It's very hard for us to find out what books you need. You say you know some basics, and that you want to make some game. Still, we don't know what you really known and what genre of game you want to make (or do you want to make an engine, or both?)
I suggest you check out the books section. If you find a book you think is interesting, you can usually check it out the first 20 pages or so, reviews and it's probably the cheapest on Amazon.
However, I've tried to find a good substitute for VS (as C/C++ support isn't that good) I've tried eclipse, netbeans and code::blocks but I've gone back to VS. No matter how much you hate it, I still find it the best IDE out there. Sometimes a tweak or plugin can help you. I found some plugins that improve the intellisense.
PS: where did you find the rumours about visual studio express 2011 is going to be metro only? I think that the express edition is and probably will stay free and keep the functionality that the current versions have. In the worst case you can just keep using your VS10.
This is a pretty 'beginners' error? Perhaps you should check out some more C++ books/tutorials to prevent you from making mistakes like this again. (The more you known from the language, the more optimized and clean your code will be. I speak out of experience )
You should find a way to store your data in a way that you can read it, without having to recompile. This means that you should have some files (XML, INI, TXT...) or database that contains the items. Why?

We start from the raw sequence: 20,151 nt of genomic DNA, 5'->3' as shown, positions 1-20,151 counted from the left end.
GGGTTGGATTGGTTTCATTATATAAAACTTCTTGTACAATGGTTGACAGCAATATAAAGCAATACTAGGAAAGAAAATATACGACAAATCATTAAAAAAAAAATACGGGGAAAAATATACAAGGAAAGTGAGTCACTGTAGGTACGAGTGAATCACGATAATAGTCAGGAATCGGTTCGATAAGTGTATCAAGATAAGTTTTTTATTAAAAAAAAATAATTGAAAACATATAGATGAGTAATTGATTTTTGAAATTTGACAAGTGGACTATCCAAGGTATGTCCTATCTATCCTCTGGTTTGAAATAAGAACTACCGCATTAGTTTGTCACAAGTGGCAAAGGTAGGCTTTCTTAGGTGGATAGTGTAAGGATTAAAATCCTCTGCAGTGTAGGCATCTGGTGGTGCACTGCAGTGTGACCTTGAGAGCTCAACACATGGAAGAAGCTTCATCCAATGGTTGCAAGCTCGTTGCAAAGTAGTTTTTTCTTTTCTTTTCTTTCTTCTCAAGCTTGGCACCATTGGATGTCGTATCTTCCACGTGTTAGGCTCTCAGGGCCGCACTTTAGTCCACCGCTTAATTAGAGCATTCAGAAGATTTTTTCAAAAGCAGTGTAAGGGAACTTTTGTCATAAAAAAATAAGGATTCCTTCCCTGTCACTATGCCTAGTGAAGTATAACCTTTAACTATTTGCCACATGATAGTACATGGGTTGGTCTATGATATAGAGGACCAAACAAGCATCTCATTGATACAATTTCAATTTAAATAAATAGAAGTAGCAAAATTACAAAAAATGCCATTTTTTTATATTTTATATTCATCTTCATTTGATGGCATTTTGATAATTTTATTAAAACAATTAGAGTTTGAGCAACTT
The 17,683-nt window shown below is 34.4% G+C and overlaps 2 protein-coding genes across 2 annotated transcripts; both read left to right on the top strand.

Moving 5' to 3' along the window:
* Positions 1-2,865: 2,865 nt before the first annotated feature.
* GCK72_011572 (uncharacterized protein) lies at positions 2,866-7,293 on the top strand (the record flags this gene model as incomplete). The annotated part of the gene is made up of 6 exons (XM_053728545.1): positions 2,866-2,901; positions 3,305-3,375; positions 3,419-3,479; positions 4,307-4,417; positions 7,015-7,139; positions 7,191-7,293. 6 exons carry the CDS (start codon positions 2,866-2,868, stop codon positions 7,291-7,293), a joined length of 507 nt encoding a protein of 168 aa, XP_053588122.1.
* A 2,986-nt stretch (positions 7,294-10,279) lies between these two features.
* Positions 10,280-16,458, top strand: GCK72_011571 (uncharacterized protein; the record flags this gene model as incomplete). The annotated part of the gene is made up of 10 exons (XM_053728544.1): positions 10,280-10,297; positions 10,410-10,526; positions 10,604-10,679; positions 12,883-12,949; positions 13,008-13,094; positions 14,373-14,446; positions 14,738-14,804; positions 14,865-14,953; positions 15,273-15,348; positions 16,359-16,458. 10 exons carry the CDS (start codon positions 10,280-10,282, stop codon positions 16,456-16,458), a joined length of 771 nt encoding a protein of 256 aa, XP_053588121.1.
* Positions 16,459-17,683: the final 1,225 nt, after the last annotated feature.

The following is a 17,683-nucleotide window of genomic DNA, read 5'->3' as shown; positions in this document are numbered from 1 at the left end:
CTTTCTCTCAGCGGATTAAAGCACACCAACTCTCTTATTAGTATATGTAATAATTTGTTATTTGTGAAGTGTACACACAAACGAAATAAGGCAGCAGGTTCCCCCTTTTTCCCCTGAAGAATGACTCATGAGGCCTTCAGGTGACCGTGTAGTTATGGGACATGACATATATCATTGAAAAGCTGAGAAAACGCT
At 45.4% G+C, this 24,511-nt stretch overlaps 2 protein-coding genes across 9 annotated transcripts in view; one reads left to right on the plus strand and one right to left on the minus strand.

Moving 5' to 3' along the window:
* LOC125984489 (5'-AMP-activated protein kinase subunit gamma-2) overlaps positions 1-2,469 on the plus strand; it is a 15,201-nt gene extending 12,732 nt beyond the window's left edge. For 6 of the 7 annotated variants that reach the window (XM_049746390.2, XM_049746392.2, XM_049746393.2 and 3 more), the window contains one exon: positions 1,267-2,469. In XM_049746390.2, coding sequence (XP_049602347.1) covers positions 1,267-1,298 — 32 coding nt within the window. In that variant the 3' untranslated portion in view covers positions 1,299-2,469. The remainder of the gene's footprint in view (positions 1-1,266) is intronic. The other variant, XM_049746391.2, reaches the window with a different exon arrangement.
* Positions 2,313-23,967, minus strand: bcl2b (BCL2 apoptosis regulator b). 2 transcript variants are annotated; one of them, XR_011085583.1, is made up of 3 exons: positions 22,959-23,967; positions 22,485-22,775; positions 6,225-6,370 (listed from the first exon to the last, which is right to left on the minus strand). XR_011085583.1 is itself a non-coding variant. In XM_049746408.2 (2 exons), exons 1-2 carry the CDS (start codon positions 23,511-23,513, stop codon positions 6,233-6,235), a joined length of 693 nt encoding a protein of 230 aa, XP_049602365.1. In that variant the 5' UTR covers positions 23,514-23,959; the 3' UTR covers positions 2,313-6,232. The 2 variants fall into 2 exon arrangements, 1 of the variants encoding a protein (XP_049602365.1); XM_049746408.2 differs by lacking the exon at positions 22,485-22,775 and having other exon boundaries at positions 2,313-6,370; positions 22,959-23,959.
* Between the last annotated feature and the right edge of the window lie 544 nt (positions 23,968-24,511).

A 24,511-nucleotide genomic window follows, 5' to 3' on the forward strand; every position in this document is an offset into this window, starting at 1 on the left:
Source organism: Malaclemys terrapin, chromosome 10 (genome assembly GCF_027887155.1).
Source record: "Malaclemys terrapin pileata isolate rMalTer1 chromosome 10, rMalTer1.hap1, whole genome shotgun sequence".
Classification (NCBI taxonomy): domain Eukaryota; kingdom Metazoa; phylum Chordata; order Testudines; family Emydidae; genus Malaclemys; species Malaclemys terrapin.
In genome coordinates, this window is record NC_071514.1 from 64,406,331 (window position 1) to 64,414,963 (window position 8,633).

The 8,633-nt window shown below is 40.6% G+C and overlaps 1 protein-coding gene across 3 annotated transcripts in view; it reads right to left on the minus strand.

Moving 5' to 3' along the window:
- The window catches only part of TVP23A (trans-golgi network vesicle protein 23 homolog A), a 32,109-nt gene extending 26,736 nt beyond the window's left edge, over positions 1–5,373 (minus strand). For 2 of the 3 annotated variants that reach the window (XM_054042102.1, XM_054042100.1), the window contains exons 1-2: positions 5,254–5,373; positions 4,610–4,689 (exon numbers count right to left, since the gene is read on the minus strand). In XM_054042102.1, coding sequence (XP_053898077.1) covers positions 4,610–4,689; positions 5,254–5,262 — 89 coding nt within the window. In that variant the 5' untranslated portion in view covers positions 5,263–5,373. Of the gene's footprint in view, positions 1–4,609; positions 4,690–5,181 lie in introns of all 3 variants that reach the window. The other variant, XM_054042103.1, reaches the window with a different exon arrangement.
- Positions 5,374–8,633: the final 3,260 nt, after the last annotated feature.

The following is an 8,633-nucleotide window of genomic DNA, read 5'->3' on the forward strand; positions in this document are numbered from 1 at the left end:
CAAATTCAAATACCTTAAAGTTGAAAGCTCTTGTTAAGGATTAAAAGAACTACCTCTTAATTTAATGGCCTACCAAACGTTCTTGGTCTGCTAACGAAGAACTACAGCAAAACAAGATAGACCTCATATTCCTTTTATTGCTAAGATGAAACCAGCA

Because updating and adding Items is nothing to worry about then: you can then send updates by sending a new XML/INI/TXT.. file instead of having to send a whole new build to your clients. You could also serialize your classes. This means that you create your classes once, and them saves them to disk to be loaded later. (tutorial) The advantage of this is that your code is harder to manipulate (as people can 'cheat' by editing your XML/INI's) but you have to do more work when creating your serialized objects.
You should always program to an interface and not to an implementation. What's the difference? With an interface (look at my UML schema) you can reuse your code. You can then just give new models & new 'item'-files to your clients and you have a whole new game - without touching your source code. You could even do this for your GUI! (For example the source engine does this (known from counter-strike:source, gmod, half-life2, team fortress, portal...). They have created a way to parse '.res' files (see attachement, ChatScheme.txt - this file is from a new GUI for Counter-Strike:Source). By editing nothing else then these files, they have created a whole new GUI)
So your Java RPG engine should be capable of parsing files like this. Of course, a 'basic'(hardcoded) system (like the_neverending_loop suggested) is fine, and then you can expand it to be able to 'parse' the GUI. The more you keep your engine separated from your game, the more you can reuse it in future projects.